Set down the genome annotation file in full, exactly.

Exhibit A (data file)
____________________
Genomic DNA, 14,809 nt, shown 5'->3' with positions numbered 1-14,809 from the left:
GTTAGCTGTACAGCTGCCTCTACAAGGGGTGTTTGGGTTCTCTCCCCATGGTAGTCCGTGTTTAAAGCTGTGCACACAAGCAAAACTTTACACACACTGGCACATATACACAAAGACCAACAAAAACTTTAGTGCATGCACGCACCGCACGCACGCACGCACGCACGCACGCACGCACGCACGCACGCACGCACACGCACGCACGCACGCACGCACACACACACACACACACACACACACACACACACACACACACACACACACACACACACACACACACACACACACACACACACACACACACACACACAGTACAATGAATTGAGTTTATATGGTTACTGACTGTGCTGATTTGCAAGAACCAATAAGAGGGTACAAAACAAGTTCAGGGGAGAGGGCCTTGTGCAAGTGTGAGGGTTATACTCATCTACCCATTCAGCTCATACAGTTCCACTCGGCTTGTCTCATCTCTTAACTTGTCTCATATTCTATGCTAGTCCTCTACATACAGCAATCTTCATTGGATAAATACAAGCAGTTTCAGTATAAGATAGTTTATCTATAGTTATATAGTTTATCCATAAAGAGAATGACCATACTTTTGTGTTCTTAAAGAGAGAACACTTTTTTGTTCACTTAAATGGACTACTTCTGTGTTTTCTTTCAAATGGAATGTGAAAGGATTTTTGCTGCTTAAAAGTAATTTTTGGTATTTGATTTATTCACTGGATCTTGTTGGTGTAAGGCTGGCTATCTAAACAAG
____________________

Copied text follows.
Genomic DNA, 14,809 nt, shown 5'->3' with positions numbered 1-14,809 from the left:
GTTAGCTGTACAGCTGCCTCTACAAGGGGTGTTTGGGTTCTCTCCCCATGGTAGTCCGTGTTTAAAGCTGTGCACACAAGCAAAACTTTACACACACTGGCACATATACACAAAGACCAACAAAAACTTTAGTGCATGCACGCACCGCACGCACGCACGCACGCACGCACGCACGCACGCACGCACGCACGCACACGCACGCACGCACGCACGCACACACACACACACACACACACACACACACACACACACACACACACACACACACACACACACACACACACACACACACACACACACACACACACACAGTACAATGAATTGAGTTTATATGGTTACTGACTGTGCTGATTTGCAAGAACCAATAAGAGGGTACAAAACAAGTTCAGGGGAGAGGGCCTTGTGCAAGTGTGAGGGTTATACTCATCTACCCATTCAGCTCATACAGTTCCACTCGGCTTGTCTCATCTCTTAACTTGTCTCATATTCTATGCTAGTCCTCTACATACAGCAATCTTCATTGGATAAATACAAGCAGTTTCAGTATAAGATAGTTTATCTATAGTTATATAGTTTATCCATAAAGAGAATGACCATACTTTTGTGTTCTTAAAGAGAGAACACTTTTTTGTTCACTTAAATGGACTACTTCTGTGTTTTCTTTCAAATGGAATGTGAAAGGATTTTTGCTGCTTAAAAGTAATTTTTGGTATTTGATTTATTCACTGGATCTTGTTGGTGTAAGGCTGGCTATCTAAACAAG